Pride Is Still For You


June is officially LGBT Pride Month. Although Pride first started in the US, Pride parades and celebrations can now be found all over the world. It’s a month to celebrate:

-your sexuality (bi, lesbian, gay, pansexual, polysexual, fluid, flexual, etc.)

-your sex (intersex, etc.)

-your gender identity (transgender, genderfluid, genderqueer, bigender, drag, transvestitism, etc.)

-your lack of sexuality (asexual, aromantic, graysexual, etc.)

-your lack of gender identity (agender, gender non-conforming, etc.).

This is the month to celebrate, but do you know why?

In the 1960s, anti-LGBT legislation was common throughout the US. Police often raided establishments that catered to LGBT citizens. During these raids management and bar workers would be arrested. All patrons would be lined up, after all the lights had been turned on, and asked to show identification. Often men in drag and transvestites were arrested on the spot. Women had to be wearing at least three pieces of clothing deemed feminine for the time period or they would be arrested. If no ID was presented, that patron would also be arrested.

To counter these raids, riots and protests occurred, but none more so than those following a major raid on The Stonewall Inn in New York City, in June of 1969. Stonewall was known as the ‘it’ bar for LGBT clientele in NYC. It had gained prominence for allowing close and intimate dancing among it’s LGBT patrons, which was unheard of elsewhere. In the week leading up to the raid, Stonewall had previously just been raided, and other clubs and bars in the area had been shut down.

The police arrived at Stonewall at 1:20am on the 28th. They immediately began arresting bar patrons and taking them outside but their patrol cars hadn’t arrived in time and soon a large crowd was formed outside. A butch lesbian, who some identify as Stormé DeLarverie, was hit across the head by a police baton, because she kept escaping custody and being recaptured again and dragged through the crowd. Finally, she shouted, looking at the crowd, “Why don’t you guys do something?!” The crowd of about 100 began hurling pennies at the police, as well as other objects. Fearing for their safety, ten of the officers barricaded themselves inside the Stonewall Inn and then the crowd lit it on fire. Fire trucks came and put out the blaze and saved the police but that didn’t stop the LGBT community and the general public from rallying together in protests for the following six days.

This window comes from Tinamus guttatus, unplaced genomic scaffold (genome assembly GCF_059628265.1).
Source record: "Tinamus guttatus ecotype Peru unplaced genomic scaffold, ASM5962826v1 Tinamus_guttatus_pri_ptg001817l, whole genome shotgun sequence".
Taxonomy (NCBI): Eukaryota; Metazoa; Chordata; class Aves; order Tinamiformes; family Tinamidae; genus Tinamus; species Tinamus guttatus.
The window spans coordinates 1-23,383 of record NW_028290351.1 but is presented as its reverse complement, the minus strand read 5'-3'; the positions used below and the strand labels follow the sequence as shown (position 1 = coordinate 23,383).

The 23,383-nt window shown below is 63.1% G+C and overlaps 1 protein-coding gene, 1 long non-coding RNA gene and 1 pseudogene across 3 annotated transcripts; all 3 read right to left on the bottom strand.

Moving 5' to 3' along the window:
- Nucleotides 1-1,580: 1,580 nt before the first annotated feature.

There had been a feeling of “enough is enough” for quite awhile by then, so these riots, or rather, this uprising, established a newfound strength among the LGBT community. They weren’t going to take it anymore. Not the abuse. Not the condemnation by society. Not the archaic laws forbidding their freedom of expression. None of it. So the LGBT community fought back and the battlecry was heard nationwide. The following year several marches were planned around the US to commemorate the Stonewall Riots and to promote a sense of unified identity among the gay, lesbian, bi, and transgender communities throughout the nation.

In New York, activist Brenda Howard, who is bi, came up with the idea to have a week-long celebration surrounding the commemoration of The Stonewall Riots. She was part of a group who planned the march in New York City and Brenda was pivotal in making certain the marching event happened and was a success. Because of her efforts she is credited as being “The Mother of Pride.” We have her to thank for this time of year where we get to celebrate us being our authentic selves. In fact, she, along with fellow bi activist Stephen Donaldson (known as Donny the Punk) and gay activist L. Craig Schoonmaker, also popularized the word ‘Pride’ to describe these festivities. So the history of Pride is definitely a bi one.